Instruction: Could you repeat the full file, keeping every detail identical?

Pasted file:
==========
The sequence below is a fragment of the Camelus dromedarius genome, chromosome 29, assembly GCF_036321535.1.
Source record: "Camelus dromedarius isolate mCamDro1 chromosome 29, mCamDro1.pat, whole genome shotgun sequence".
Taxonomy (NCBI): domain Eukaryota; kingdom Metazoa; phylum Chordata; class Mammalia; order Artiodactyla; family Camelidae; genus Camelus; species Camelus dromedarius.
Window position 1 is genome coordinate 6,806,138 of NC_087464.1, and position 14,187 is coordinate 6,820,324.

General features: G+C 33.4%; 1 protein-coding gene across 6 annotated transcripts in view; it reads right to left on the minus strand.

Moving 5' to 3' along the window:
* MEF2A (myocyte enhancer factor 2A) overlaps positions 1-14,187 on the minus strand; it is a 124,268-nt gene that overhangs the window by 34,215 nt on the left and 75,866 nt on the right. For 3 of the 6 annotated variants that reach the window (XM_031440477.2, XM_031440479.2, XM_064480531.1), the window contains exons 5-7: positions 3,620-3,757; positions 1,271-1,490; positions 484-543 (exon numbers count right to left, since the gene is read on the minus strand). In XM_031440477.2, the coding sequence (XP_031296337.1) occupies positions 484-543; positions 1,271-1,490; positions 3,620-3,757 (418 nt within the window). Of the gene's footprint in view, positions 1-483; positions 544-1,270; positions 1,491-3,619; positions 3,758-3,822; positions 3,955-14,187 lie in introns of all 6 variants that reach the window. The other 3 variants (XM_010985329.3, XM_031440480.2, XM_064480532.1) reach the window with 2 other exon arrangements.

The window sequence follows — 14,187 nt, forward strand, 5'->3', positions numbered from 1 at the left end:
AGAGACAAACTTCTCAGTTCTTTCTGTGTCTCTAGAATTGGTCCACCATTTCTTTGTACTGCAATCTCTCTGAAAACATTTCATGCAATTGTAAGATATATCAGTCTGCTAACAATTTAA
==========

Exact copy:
The sequence below is a fragment of the Camelus dromedarius genome, chromosome 29, assembly GCF_036321535.1.
Source record: "Camelus dromedarius isolate mCamDro1 chromosome 29, mCamDro1.pat, whole genome shotgun sequence".
Taxonomy (NCBI): domain Eukaryota; kingdom Metazoa; phylum Chordata; class Mammalia; order Artiodactyla; family Camelidae; genus Camelus; species Camelus dromedarius.
Window position 1 is genome coordinate 6,806,138 of NC_087464.1, and position 14,187 is coordinate 6,820,324.

General features: G+C 33.4%; 1 protein-coding gene across 6 annotated transcripts in view; it reads right to left on the minus strand.

Moving 5' to 3' along the window:
* MEF2A (myocyte enhancer factor 2A) overlaps positions 1-14,187 on the minus strand; it is a 124,268-nt gene that overhangs the window by 34,215 nt on the left and 75,866 nt on the right. For 3 of the 6 annotated variants that reach the window (XM_031440477.2, XM_031440479.2, XM_064480531.1), the window contains exons 5-7: positions 3,620-3,757; positions 1,271-1,490; positions 484-543 (exon numbers count right to left, since the gene is read on the minus strand). In XM_031440477.2, the coding sequence (XP_031296337.1) occupies positions 484-543; positions 1,271-1,490; positions 3,620-3,757 (418 nt within the window). Of the gene's footprint in view, positions 1-483; positions 544-1,270; positions 1,491-3,619; positions 3,758-3,822; positions 3,955-14,187 lie in introns of all 6 variants that reach the window. The other 3 variants (XM_010985329.3, XM_031440480.2, XM_064480532.1) reach the window with 2 other exon arrangements.

The window sequence follows — 14,187 nt, forward strand, 5'->3', positions numbered from 1 at the left end:
AGAGACAAACTTCTCAGTTCTTTCTGTGTCTCTAGAATTGGTCCACCATTTCTTTGTACTGCAATCTCTCTGAAAACATTTCATGCAATTGTAAGATATATCAGTCTGCTAACAATTTAA